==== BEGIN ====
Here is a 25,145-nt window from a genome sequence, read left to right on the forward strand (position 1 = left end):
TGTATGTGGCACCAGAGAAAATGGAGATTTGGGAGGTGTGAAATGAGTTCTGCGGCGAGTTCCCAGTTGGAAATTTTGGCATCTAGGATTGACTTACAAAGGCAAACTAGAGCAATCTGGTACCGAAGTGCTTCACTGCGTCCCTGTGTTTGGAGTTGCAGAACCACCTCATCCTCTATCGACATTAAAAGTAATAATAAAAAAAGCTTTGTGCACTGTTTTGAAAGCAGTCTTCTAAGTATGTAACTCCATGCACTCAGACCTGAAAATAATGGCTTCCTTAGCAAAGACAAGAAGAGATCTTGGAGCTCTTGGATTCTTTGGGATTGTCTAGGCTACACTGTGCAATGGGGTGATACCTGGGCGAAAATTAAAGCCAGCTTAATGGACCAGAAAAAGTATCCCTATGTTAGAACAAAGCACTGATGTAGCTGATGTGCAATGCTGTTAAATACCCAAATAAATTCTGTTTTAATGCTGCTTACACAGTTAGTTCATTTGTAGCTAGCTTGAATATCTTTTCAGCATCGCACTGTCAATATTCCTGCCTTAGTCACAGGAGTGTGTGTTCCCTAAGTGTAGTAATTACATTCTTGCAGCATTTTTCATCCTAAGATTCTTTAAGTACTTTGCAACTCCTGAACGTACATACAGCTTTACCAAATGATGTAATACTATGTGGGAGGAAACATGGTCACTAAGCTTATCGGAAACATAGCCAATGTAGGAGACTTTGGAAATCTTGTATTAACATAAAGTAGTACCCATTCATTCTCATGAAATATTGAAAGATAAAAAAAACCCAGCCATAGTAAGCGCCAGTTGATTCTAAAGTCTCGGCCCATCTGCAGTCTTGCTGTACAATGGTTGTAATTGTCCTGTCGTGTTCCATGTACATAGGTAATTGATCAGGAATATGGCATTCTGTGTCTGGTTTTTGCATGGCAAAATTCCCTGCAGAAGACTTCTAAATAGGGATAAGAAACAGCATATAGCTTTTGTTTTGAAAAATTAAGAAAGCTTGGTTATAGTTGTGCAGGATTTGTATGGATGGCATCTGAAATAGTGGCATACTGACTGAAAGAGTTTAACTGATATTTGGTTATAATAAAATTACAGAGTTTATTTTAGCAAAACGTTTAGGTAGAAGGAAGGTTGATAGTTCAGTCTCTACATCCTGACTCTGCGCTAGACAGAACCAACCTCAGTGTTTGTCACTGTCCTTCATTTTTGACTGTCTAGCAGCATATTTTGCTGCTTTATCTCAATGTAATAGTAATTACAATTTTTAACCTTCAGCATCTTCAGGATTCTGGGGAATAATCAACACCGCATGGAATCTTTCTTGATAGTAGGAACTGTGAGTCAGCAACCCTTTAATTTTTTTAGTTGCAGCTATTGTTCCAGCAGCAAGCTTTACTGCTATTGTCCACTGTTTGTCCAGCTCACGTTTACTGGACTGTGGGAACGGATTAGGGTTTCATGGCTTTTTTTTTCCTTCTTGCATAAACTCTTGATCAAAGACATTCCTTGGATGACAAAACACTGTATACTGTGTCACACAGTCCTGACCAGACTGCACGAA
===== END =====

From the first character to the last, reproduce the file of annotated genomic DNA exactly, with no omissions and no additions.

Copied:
Here is a 25,145-nt window from a genome sequence, read left to right on the forward strand (position 1 = left end):
TGTATGTGGCACCAGAGAAAATGGAGATTTGGGAGGTGTGAAATGAGTTCTGCGGCGAGTTCCCAGTTGGAAATTTTGGCATCTAGGATTGACTTACAAAGGCAAACTAGAGCAATCTGGTACCGAAGTGCTTCACTGCGTCCCTGTGTTTGGAGTTGCAGAACCACCTCATCCTCTATCGACATTAAAAGTAATAATAAAAAAAGCTTTGTGCACTGTTTTGAAAGCAGTCTTCTAAGTATGTAACTCCATGCACTCAGACCTGAAAATAATGGCTTCCTTAGCAAAGACAAGAAGAGATCTTGGAGCTCTTGGATTCTTTGGGATTGTCTAGGCTACACTGTGCAATGGGGTGATACCTGGGCGAAAATTAAAGCCAGCTTAATGGACCAGAAAAAGTATCCCTATGTTAGAACAAAGCACTGATGTAGCTGATGTGCAATGCTGTTAAATACCCAAATAAATTCTGTTTTAATGCTGCTTACACAGTTAGTTCATTTGTAGCTAGCTTGAATATCTTTTCAGCATCGCACTGTCAATATTCCTGCCTTAGTCACAGGAGTGTGTGTTCCCTAAGTGTAGTAATTACATTCTTGCAGCATTTTTCATCCTAAGATTCTTTAAGTACTTTGCAACTCCTGAACGTACATACAGCTTTACCAAATGATGTAATACTATGTGGGAGGAAACATGGTCACTAAGCTTATCGGAAACATAGCCAATGTAGGAGACTTTGGAAATCTTGTATTAACATAAAGTAGTACCCATTCATTCTCATGAAATATTGAAAGATAAAAAAAACCCAGCCATAGTAAGCGCCAGTTGATTCTAAAGTCTCGGCCCATCTGCAGTCTTGCTGTACAATGGTTGTAATTGTCCTGTCGTGTTCCATGTACATAGGTAATTGATCAGGAATATGGCATTCTGTGTCTGGTTTTTGCATGGCAAAATTCCCTGCAGAAGACTTCTAAATAGGGATAAGAAACAGCATATAGCTTTTGTTTTGAAAAATTAAGAAAGCTTGGTTATAGTTGTGCAGGATTTGTATGGATGGCATCTGAAATAGTGGCATACTGACTGAAAGAGTTTAACTGATATTTGGTTATAATAAAATTACAGAGTTTATTTTAGCAAAACGTTTAGGTAGAAGGAAGGTTGATAGTTCAGTCTCTACATCCTGACTCTGCGCTAGACAGAACCAACCTCAGTGTTTGTCACTGTCCTTCATTTTTGACTGTCTAGCAGCATATTTTGCTGCTTTATCTCAATGTAATAGTAATTACAATTTTTAACCTTCAGCATCTTCAGGATTCTGGGGAATAATCAACACCGCATGGAATCTTTCTTGATAGTAGGAACTGTGAGTCAGCAACCCTTTAATTTTTTTAGTTGCAGCTATTGTTCCAGCAGCAAGCTTTACTGCTATTGTCCACTGTTTGTCCAGCTCACGTTTACTGGACTGTGGGAACGGATTAGGGTTTCATGGCTTTTTTTTTCCTTCTTGCATAAACTCTTGATCAAAGACATTCCTTGGATGACAAAACACTGTATACTGTGTCACACAGTCCTGACCAGACTGCACGAA